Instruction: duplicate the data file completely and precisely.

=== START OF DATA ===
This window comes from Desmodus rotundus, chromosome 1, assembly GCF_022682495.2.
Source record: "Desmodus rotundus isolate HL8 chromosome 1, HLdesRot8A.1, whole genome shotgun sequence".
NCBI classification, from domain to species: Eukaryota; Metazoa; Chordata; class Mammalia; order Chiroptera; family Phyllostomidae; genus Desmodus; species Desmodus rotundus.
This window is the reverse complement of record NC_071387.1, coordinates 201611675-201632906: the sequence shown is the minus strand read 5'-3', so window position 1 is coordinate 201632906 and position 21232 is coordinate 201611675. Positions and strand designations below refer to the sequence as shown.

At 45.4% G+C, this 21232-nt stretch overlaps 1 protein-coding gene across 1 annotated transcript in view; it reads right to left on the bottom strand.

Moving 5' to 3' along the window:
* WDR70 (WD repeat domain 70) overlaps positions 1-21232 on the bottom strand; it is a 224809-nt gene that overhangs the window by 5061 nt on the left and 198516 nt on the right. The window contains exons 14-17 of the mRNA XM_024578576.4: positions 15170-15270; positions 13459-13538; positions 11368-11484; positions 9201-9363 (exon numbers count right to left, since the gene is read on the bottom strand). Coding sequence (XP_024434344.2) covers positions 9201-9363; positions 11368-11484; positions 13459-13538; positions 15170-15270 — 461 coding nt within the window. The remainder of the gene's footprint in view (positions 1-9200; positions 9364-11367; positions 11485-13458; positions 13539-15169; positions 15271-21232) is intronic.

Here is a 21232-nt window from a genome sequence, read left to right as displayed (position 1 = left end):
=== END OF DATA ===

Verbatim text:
This window comes from Desmodus rotundus, chromosome 1, assembly GCF_022682495.2.
Source record: "Desmodus rotundus isolate HL8 chromosome 1, HLdesRot8A.1, whole genome shotgun sequence".
NCBI classification, from domain to species: Eukaryota; Metazoa; Chordata; class Mammalia; order Chiroptera; family Phyllostomidae; genus Desmodus; species Desmodus rotundus.
This window is the reverse complement of record NC_071387.1, coordinates 201611675-201632906: the sequence shown is the minus strand read 5'-3', so window position 1 is coordinate 201632906 and position 21232 is coordinate 201611675. Positions and strand designations below refer to the sequence as shown.

At 45.4% G+C, this 21232-nt stretch overlaps 1 protein-coding gene across 1 annotated transcript in view; it reads right to left on the bottom strand.

Moving 5' to 3' along the window:
* WDR70 (WD repeat domain 70) overlaps positions 1-21232 on the bottom strand; it is a 224809-nt gene that overhangs the window by 5061 nt on the left and 198516 nt on the right. The window contains exons 14-17 of the mRNA XM_024578576.4: positions 15170-15270; positions 13459-13538; positions 11368-11484; positions 9201-9363 (exon numbers count right to left, since the gene is read on the bottom strand). Coding sequence (XP_024434344.2) covers positions 9201-9363; positions 11368-11484; positions 13459-13538; positions 15170-15270 — 461 coding nt within the window. The remainder of the gene's footprint in view (positions 1-9200; positions 9364-11367; positions 11485-13458; positions 13539-15169; positions 15271-21232) is intronic.

Here is a 21232-nt window from a genome sequence, read left to right as displayed (position 1 = left end):